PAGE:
Sunday, August 9, 2020

Thanks to Senator Lamar Alexander, most important conservation law in half a century is now law.


After the president signed the legislation,<br /> to thank him, I presented him <br />with a “mountain man” walking stick that a Smoky Mountain craftsman gave me during my walk across the state when I campaigned for governor in 1978. I reminded him that Teddy Roosevelt, the great conservation President, used to say, “Speak softly and carry a big stick.”
After the president signed the legislation,
to thank him, I presented him with a
“mountain man” walking stick that a Smoky Mountain
craftsman gave me during my walk across the state
when I campaigned for governor in 1978.
I reminded him that Teddy Roosevelt,
the great conservation President, used to say,
“Speak softly and carry a big stick. 
From Senator Lamar Alexander - It is no exaggeration to say that something historic and remarkable happened this week. President Trump signed into law the most important conservation legislation in a half century, the Great American Outdoors Act. 

From the National Mall to the Great Smokies to the Grand Canyon to Pearl Harbor, too many of the 419 national park properties are in bad shape, and visitors often are shocked to find so many roads, picnic areas, trails, campgrounds and visitor centers in bad condition or even closed. The reason for the all the excitement is that the new “Great American Outdoors Act” over the next five years will provide $9.5 billion to cut in half the deferred maintenance backlog in our national parks and forests and other public lands so Americans can enjoy them. 

The law also permanently provides $900 million each year for the Land and Water conservation Fund (LWCF). Since the 1960’s, the LWCF has provided $221 million for Tennessee, which included the purchase of the 10,000 acre Rocky Fork property in Upper-East Tennessee and the purchase of over 2,000 acres to create the John Tully State Forest in West Tennessee.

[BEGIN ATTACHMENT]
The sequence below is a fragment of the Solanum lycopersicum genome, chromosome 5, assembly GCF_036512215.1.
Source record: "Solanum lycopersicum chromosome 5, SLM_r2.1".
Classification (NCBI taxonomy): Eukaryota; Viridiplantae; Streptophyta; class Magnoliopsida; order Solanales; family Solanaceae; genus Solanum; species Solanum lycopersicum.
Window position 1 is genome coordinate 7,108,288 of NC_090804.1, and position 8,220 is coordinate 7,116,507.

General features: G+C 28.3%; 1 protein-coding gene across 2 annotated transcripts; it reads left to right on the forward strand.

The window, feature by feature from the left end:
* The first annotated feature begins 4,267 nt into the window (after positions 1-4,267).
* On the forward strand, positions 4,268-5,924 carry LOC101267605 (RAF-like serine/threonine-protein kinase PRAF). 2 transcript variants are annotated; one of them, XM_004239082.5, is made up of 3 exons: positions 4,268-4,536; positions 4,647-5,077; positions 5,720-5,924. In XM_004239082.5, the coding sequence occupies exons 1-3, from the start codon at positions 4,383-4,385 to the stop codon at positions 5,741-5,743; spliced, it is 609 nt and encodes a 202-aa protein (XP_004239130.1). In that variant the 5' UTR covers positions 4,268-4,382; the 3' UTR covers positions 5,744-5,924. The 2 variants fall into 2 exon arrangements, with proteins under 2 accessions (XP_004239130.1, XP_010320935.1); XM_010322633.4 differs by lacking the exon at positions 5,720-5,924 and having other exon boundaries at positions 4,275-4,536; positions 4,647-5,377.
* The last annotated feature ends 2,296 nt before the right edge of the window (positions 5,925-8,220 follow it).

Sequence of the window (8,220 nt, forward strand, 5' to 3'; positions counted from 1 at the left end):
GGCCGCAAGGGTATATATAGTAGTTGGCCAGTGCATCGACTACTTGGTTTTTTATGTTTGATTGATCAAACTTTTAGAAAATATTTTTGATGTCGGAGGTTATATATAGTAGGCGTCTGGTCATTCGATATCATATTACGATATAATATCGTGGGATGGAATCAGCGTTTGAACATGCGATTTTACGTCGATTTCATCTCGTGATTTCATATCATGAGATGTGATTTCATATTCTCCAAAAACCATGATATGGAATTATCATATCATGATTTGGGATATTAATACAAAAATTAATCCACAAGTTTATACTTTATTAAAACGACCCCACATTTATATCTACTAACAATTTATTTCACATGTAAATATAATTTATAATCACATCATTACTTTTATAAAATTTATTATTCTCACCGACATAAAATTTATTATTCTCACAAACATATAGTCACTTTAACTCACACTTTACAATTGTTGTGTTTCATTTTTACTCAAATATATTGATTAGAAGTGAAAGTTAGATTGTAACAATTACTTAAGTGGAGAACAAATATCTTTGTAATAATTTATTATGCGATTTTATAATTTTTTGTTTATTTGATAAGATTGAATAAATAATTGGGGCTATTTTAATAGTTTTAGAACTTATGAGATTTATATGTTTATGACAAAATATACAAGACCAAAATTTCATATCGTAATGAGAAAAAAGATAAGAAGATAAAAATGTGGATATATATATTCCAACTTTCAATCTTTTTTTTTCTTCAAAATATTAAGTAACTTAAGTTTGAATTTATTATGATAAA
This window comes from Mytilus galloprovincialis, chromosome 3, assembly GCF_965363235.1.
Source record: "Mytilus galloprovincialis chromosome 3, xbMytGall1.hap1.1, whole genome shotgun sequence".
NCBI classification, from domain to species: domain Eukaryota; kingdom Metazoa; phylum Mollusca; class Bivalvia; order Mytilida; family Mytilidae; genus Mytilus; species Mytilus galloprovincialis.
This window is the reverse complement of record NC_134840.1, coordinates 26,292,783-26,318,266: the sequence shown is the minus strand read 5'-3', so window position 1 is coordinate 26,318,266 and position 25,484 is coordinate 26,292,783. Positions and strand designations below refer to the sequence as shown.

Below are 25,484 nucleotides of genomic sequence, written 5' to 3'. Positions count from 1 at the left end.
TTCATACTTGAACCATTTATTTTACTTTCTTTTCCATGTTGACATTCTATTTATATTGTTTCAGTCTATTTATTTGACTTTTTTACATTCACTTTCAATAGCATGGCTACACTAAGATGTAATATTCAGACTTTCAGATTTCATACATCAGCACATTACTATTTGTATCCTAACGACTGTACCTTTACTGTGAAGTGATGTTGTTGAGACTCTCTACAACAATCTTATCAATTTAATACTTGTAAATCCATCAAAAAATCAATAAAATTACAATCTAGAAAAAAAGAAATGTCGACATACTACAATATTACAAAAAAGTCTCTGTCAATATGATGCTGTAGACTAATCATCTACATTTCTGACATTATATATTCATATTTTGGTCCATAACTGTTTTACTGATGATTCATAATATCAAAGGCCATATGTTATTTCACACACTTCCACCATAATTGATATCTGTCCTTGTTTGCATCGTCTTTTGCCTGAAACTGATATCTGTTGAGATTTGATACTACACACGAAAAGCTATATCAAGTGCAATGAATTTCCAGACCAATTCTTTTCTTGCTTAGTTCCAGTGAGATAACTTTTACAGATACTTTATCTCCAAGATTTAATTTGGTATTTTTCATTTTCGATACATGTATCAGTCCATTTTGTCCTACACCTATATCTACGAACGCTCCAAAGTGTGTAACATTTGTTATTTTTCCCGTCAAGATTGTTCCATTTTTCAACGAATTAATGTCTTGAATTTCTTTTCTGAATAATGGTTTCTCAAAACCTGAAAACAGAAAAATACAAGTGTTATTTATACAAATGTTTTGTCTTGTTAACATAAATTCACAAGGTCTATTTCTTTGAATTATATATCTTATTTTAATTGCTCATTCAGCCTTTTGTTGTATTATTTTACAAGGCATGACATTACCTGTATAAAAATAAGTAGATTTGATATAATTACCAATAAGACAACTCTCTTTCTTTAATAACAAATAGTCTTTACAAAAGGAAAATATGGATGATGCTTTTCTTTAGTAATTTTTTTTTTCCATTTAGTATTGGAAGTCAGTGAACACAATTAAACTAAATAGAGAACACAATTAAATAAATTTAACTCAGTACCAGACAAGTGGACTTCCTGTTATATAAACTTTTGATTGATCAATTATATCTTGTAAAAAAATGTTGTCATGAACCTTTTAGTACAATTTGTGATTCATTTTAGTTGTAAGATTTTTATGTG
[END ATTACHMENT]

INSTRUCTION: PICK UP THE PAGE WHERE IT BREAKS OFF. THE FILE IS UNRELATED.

There were many marchers in this parade – Democrats, Republicans, hundreds of conservation groups – but this would not have happened without President Trump’s support. He is the first President to allow funds from energy exploration on federal property to be used to reduce the maintenance backlog in national parks. And when he visited Tennessee in March I asked him and he agreed to expand to include other public lands in the legislation that I had introduced three years ago covering only national park properties. 

Here is what this new law means for Tennessee – places like Look Rock Campground in the Smokies, which has been closed for several years because the sewage system doesn’t work, will have the resources to reopen so 5,000 families who once camped there each year can enjoy it. The Cherokee National Forest in East Tennessee, which has a $27 million deferred maintenance backlog and welcomes three million visitors each year – more than most national parks – will have its roads and trails restored. The Chickamauga and Chattanooga National Military Park has a $30 million maintenance backlog. And the Tennessee National Wildlife Refuge in West Tennessee has a $8 million of maintenance work that needs to be done on boat ramps and boat docks.

Italy has its art, England has its history, Egypt has its pyramids, but the United States has The Great American Outdoors. That is what we celebrated this week at the White House, and I was proud to be one marcher in the parade.

Rod's Comment: Congratulations to Senator Alexander. He is being modest. Without his years of hard work, patience, and statecraft this would not have happened.  As one who loves the outdoors, I am thankful that Senator Alexander has made it his mission to protect and expand our national parks. In a time of extreme partisanship, he has been able to get people to work together on an issue, when it would be so easy to just kick the can down the road.  When he retires from the Senate, he will leave behind a proud legacy.  

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